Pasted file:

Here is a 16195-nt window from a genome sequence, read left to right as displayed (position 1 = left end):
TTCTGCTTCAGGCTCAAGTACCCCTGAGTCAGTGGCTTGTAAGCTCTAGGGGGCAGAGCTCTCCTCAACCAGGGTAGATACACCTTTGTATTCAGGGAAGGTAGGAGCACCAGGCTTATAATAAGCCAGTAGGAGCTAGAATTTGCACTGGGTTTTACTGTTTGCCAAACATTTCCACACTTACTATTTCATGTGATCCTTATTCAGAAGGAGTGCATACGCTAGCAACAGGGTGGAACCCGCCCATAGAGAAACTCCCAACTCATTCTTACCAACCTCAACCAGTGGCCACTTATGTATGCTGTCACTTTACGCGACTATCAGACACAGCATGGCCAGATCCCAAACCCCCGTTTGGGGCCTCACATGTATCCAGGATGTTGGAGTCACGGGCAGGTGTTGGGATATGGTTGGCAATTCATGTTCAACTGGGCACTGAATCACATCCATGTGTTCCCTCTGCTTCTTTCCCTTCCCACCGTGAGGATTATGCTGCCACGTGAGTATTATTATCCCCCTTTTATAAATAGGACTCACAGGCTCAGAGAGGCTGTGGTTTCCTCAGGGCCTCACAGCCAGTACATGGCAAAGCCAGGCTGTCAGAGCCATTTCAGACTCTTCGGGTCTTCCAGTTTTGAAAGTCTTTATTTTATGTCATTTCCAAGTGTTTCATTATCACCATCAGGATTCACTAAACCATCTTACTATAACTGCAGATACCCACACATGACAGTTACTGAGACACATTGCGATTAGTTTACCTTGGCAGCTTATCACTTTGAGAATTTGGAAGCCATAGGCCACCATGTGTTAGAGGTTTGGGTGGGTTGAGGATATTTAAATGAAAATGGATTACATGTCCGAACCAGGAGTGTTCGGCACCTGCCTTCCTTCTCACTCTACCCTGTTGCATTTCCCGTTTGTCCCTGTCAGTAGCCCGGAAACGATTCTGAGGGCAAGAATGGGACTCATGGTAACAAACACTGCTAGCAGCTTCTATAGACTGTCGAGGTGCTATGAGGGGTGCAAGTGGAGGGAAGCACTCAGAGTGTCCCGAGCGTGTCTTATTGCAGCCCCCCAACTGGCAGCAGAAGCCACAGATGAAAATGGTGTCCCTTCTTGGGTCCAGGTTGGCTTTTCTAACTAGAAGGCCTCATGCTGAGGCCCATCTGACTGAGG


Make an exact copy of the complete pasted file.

Here is a 16195-nt window from a genome sequence, read left to right as displayed (position 1 = left end):
TTCTGCTTCAGGCTCAAGTACCCCTGAGTCAGTGGCTTGTAAGCTCTAGGGGGCAGAGCTCTCCTCAACCAGGGTAGATACACCTTTGTATTCAGGGAAGGTAGGAGCACCAGGCTTATAATAAGCCAGTAGGAGCTAGAATTTGCACTGGGTTTTACTGTTTGCCAAACATTTCCACACTTACTATTTCATGTGATCCTTATTCAGAAGGAGTGCATACGCTAGCAACAGGGTGGAACCCGCCCATAGAGAAACTCCCAACTCATTCTTACCAACCTCAACCAGTGGCCACTTATGTATGCTGTCACTTTACGCGACTATCAGACACAGCATGGCCAGATCCCAAACCCCCGTTTGGGGCCTCACATGTATCCAGGATGTTGGAGTCACGGGCAGGTGTTGGGATATGGTTGGCAATTCATGTTCAACTGGGCACTGAATCACATCCATGTGTTCCCTCTGCTTCTTTCCCTTCCCACCGTGAGGATTATGCTGCCACGTGAGTATTATTATCCCCCTTTTATAAATAGGACTCACAGGCTCAGAGAGGCTGTGGTTTCCTCAGGGCCTCACAGCCAGTACATGGCAAAGCCAGGCTGTCAGAGCCATTTCAGACTCTTCGGGTCTTCCAGTTTTGAAAGTCTTTATTTTATGTCATTTCCAAGTGTTTCATTATCACCATCAGGATTCACTAAACCATCTTACTATAACTGCAGATACCCACACATGACAGTTACTGAGACACATTGCGATTAGTTTACCTTGGCAGCTTATCACTTTGAGAATTTGGAAGCCATAGGCCACCATGTGTTAGAGGTTTGGGTGGGTTGAGGATATTTAAATGAAAATGGATTACATGTCCGAACCAGGAGTGTTCGGCACCTGCCTTCCTTCTCACTCTACCCTGTTGCATTTCCCGTTTGTCCCTGTCAGTAGCCCGGAAACGATTCTGAGGGCAAGAATGGGACTCATGGTAACAAACACTGCTAGCAGCTTCTATAGACTGTCGAGGTGCTATGAGGGGTGCAAGTGGAGGGAAGCACTCAGAGTGTCCCGAGCGTGTCTTATTGCAGCCCCCCAACTGGCAGCAGAAGCCACAGATGAAAATGGTGTCCCTTCTTGGGTCCAGGTTGGCTTTTCTAACTAGAAGGCCTCATGCTGAGGCCCATCTGACTGAGG